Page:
Similar claims of death certificates being manipulated to increase the number of deaths can be found across Facebook.
These are often woven into conspiracy theories about government control and forced vaccination.
The allegations tend to be attributed to a friend or relative, usually anonymous, but sometimes named, as in the case of "Uncle David".
This kind of misinformation is particularly difficult for fact-checkers and social media companies to fight, because it is impossible to know the exact circumstances of each death.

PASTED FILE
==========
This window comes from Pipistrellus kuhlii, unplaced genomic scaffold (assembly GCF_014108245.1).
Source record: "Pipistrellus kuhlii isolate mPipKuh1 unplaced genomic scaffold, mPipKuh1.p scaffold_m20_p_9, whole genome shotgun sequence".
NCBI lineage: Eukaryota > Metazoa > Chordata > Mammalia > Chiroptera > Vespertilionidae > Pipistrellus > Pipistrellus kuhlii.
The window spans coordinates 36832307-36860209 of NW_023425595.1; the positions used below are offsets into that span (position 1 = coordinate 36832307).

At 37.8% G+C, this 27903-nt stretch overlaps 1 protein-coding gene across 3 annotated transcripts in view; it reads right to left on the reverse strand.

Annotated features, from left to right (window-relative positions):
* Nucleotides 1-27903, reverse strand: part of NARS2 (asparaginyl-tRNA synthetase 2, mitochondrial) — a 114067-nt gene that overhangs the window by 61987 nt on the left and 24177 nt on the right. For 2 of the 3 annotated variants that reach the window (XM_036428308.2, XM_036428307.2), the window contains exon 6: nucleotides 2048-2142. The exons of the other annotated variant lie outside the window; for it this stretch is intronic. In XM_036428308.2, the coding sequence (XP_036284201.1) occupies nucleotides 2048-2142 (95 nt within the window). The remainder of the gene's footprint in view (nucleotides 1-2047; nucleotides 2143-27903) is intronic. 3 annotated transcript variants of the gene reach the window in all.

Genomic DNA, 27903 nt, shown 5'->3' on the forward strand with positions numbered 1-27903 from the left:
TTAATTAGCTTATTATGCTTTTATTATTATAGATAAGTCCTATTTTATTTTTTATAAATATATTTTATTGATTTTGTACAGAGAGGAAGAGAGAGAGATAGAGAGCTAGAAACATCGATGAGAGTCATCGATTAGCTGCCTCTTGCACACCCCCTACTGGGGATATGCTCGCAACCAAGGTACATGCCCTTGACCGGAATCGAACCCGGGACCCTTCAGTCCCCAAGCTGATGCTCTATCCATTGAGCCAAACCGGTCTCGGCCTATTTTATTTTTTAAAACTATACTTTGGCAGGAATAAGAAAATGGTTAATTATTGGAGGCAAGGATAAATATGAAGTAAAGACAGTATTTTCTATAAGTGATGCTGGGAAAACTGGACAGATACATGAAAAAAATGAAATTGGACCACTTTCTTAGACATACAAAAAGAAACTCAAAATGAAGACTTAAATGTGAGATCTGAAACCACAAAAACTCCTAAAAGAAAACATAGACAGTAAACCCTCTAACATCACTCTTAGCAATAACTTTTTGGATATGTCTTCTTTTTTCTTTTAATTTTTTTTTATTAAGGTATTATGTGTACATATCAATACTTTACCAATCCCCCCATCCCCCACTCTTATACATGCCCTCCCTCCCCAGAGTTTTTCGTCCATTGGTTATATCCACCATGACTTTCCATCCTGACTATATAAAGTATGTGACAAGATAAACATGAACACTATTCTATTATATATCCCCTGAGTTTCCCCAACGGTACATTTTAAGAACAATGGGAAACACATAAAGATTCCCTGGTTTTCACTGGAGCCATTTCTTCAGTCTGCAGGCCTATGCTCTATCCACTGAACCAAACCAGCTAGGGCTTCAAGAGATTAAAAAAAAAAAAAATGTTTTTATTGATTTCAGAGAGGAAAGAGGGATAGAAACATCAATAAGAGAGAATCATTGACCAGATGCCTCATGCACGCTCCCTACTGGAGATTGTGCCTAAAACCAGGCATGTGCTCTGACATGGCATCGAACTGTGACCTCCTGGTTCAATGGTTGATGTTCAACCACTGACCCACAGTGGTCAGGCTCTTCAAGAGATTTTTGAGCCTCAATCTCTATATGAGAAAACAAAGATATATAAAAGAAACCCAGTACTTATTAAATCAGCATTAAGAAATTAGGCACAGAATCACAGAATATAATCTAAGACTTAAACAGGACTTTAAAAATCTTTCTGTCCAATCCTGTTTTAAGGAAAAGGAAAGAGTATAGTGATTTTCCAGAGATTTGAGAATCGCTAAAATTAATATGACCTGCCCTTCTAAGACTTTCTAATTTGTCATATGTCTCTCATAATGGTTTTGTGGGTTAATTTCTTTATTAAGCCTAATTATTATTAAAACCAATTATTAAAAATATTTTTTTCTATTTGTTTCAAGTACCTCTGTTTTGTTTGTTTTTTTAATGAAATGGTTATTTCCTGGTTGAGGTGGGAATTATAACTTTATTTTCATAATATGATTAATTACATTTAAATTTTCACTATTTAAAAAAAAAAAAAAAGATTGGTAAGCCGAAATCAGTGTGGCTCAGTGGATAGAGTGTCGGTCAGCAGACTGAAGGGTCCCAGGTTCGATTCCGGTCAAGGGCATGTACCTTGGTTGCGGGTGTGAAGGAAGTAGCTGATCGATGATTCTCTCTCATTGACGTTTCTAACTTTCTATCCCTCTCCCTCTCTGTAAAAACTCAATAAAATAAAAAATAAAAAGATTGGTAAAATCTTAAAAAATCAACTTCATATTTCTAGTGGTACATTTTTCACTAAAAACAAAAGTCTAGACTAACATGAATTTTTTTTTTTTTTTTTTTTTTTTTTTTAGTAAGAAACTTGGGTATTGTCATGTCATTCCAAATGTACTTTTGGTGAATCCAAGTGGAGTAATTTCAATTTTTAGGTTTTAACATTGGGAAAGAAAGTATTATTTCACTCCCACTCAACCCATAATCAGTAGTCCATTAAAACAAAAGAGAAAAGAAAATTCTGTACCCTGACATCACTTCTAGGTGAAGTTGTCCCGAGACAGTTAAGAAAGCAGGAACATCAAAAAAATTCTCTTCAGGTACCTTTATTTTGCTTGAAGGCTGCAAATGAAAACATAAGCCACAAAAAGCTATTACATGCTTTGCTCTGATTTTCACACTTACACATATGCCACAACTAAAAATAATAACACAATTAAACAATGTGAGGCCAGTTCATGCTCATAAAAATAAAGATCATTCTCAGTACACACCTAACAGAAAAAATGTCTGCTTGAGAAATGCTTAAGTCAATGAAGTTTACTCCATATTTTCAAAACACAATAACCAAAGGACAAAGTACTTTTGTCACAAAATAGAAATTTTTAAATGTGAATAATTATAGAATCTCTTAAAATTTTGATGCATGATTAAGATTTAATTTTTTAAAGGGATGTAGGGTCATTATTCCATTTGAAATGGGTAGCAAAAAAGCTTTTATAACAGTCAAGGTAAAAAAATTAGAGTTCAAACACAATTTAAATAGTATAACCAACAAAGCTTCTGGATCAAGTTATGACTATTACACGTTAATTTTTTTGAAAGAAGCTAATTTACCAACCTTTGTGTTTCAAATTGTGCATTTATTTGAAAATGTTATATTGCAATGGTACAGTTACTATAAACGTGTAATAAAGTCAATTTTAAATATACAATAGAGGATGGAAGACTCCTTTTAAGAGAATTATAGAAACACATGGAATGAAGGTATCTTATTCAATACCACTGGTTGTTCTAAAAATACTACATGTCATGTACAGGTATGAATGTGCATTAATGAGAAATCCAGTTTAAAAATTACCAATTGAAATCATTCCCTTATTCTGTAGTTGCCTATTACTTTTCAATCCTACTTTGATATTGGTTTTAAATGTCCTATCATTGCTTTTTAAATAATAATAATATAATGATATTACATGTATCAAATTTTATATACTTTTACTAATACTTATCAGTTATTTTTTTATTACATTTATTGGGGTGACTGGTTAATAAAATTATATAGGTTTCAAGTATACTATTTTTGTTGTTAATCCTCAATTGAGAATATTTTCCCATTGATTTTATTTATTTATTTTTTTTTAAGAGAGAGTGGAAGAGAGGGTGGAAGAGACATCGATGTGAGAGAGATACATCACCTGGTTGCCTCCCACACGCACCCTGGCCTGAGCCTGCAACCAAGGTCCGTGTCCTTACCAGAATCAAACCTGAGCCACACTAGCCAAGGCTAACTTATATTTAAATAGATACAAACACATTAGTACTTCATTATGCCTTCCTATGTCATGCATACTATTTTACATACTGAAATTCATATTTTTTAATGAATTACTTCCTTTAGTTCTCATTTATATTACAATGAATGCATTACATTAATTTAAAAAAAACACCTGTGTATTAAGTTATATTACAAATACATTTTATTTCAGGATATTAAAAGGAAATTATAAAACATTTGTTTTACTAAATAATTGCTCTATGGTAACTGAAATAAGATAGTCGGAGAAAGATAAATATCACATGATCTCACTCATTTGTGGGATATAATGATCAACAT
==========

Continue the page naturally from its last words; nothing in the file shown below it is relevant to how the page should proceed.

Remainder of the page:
"When you don't know who the source really is, it becomes much more difficult to check whether it is true or false" says Full Fact fact verification website. "If there is no named source for the information, think twice before sharing it."
But we know that the woman in these photos says she doesn't have an Uncle David and didn't say the words that were attributed to her and that she shared tens of thousands of times.
"It makes me laugh that people are so pathetic that they need to use other people's photos," says Sarah-Louise Cooper.
BuzzFeed News verified his identity in a video call, in which he showed his distinctive tattoos, in addition to a springer spaniel named Bailey, who appears in one of the profile photos used in the “Sara Faith” account.